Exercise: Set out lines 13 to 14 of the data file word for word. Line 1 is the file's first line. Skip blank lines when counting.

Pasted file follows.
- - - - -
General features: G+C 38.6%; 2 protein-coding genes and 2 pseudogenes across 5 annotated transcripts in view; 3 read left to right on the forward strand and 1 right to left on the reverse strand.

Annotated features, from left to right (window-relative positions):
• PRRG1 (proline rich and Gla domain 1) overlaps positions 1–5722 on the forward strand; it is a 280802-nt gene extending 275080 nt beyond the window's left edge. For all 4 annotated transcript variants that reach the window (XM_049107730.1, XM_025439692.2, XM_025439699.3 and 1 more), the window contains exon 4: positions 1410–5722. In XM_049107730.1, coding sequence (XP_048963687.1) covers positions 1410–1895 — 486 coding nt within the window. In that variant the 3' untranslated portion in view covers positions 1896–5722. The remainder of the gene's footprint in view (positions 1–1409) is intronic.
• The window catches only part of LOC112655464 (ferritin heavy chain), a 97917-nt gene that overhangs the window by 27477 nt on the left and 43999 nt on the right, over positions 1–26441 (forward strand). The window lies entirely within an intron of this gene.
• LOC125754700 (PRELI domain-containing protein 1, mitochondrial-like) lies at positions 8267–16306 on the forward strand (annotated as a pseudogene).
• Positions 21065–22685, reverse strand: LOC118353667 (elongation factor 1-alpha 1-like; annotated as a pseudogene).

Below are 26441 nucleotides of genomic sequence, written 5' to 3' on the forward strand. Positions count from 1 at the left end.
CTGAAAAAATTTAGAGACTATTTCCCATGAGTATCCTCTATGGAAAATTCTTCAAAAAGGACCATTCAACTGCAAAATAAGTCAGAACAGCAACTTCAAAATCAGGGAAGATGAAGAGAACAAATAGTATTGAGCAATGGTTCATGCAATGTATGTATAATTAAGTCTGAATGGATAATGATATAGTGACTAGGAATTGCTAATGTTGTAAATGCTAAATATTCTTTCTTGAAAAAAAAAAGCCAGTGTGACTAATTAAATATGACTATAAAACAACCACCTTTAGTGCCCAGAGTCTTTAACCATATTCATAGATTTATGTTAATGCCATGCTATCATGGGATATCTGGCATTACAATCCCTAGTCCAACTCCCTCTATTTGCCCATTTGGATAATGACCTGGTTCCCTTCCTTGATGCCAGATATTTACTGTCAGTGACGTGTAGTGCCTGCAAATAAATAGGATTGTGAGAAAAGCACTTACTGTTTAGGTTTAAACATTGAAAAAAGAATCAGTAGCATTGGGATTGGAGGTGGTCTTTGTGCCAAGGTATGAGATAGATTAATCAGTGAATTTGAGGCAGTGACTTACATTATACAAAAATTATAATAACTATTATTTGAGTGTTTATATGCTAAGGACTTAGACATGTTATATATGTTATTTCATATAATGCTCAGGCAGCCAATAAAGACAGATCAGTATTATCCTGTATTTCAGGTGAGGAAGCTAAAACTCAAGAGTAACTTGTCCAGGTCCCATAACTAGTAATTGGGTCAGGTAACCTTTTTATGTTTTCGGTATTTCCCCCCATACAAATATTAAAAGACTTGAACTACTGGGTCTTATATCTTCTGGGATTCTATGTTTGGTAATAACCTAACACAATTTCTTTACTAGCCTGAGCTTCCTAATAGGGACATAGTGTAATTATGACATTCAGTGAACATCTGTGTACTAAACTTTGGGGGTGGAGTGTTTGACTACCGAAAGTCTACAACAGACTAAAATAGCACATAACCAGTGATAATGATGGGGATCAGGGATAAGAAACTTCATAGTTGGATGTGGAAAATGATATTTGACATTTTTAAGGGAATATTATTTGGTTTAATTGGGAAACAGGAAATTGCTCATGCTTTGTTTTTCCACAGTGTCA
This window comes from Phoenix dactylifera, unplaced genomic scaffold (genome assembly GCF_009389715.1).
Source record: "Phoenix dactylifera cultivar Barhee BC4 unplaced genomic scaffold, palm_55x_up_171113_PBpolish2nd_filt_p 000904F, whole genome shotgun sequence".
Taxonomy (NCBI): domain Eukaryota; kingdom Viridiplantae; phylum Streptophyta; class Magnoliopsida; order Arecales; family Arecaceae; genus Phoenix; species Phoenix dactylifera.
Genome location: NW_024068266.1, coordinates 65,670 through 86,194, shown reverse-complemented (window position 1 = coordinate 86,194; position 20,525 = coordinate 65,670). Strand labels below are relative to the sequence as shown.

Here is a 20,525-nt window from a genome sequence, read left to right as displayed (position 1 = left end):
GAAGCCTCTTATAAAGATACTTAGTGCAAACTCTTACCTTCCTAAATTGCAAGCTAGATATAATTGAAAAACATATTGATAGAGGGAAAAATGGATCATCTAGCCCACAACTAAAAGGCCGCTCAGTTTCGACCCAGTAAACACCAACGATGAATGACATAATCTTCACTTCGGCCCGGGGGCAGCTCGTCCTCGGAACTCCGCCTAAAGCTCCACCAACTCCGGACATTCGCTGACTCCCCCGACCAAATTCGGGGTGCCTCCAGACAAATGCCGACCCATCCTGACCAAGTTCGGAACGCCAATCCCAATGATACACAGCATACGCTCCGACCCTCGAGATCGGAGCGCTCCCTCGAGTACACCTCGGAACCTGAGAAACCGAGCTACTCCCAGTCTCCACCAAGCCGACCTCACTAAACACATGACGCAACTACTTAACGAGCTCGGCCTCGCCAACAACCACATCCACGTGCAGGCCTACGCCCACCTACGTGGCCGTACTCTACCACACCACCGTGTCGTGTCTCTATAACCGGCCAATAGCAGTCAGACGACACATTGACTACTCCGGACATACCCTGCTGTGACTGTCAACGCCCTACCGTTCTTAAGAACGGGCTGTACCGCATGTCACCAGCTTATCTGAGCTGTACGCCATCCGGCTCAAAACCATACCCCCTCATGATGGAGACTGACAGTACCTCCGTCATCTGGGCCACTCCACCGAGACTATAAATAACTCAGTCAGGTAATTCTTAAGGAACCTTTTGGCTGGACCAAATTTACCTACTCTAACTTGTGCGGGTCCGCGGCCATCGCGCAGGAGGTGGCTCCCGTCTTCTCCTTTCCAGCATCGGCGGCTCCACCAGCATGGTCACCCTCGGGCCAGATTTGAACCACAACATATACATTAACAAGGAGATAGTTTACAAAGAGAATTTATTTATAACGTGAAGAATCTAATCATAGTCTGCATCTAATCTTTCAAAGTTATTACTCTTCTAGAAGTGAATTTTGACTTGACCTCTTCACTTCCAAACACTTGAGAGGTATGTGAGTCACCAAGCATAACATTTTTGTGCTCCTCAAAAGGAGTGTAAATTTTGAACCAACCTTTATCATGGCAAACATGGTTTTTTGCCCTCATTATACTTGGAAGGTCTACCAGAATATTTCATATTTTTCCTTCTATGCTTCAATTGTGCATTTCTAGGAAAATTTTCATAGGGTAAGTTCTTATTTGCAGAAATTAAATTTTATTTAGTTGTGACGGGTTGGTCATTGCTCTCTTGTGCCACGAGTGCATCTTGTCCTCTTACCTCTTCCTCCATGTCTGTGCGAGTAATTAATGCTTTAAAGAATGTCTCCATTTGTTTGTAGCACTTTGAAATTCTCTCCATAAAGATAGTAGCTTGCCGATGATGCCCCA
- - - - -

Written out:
Here is a 20,525-nt window from a genome sequence, read left to right as displayed (position 1 = left end):
GAAGCCTCTTATAAAGATACTTAGTGCAAACTCTTACCTTCCTAAATTGCAAGCTAGATATAATTGAAAAACATATTGATAGAGGGAAAAATGGATCATCTAGCCCACAACTAAAAGGCCGCTCAGTTTCGACCCAGTAAACACCAACGATGAATGACATAATCTTCACTTCGGCCCGGGGGCAGCTCGTCCTCGGAACTCCGCCTAAAGCTCCACCAACTCCGGACATTCGCTGACTCCCCCGACCAAATTCGGGGTGCCTCCAGACAAATGCCGACCCATCCTGACCAAGTTCGGAACGCCAATCCCAATGATACACAGCATACGCTCCGACCCTCGAGATCGGAGCGCTCCCTCGAGTACACCTCGGAACCTGAGAAACCGAGCTACTCCCAGTCTCCACCAAGCCGACCTCACTAAACACATGACGCAACTACTTAACGAGCTCGGCCTCGCCAACAACCACATCCACGTGCAGGCCTACGCCCACCTACGTGGCCGTACTCTACCACACCACCGTGTCGTGTCTCTATAACCGGCCAATAGCAGTCAGACGACACATTGACTACTCCGGACATACCCTGCTGTGACTGTCAACGCCCTACCGTTCTTAAGAACGGGCTGTACCGCATGTCACCAGCTTATCTGAGCTGTACGCCATCCGGCTCAAAACCATACCCCCTCATGATGGAGACTGACAGTACCTCCGTCATCTGGGCCACTCCACCGAGACTATAAATAACTCAGTCAGGTAATTCTTAAGGAACCTTTTGGCTGGACCAAATTTACCTACTCTAACTTGTGCGGGTCCGCGGCCATCGCGCAGGAGGTGGCTCCCGTCTTCTCCTTTCCAGCATCGGCGGCTCCACCAGCATGGTCACCCTCGGGCCAGATTTGAACCACAACATATACATTAACAAGGAGATAGTTTACAAAGAGAATTTATTTATAACGTGAAGAATCTAATCATAGTCTGCATCTAATCTTTCAAAGTTATTACTCTTCTAGAAGTGAATTTTGACTTGACCTCTTCACTTCCAAACACTTGAGAGGTATGTGAGTCACCAAGCATAACATTTTTGTGCTCCTCAAAAGGAGTGTAAATTTTGAACCAACCTTTATCATGGCAAACATGGTTTTTTGCCCTCATTATACTTGGAAGGTCTACCAGAATATTTCATATTTTTCCTTCTATGCTTCAATTGTGCATTTCTAGGAAAATTTTCATAGGGTAAGTTCTTATTTGCAGAAATTAAATTTTATTTAGTTGTGACGGGTTGGTCATTGCTCTCTTGTGCCACGAGTGCATCTTGTCCTCTTACCTCTTCCTCCATGTCTGTGCGAGTAATTAATGCTTTAAAGAATGTCTCCATTTGTTTGTAGCACTTTGAAATTCTCTCCATAAAGATAGTAGCTTGCCGATGATGCCCCA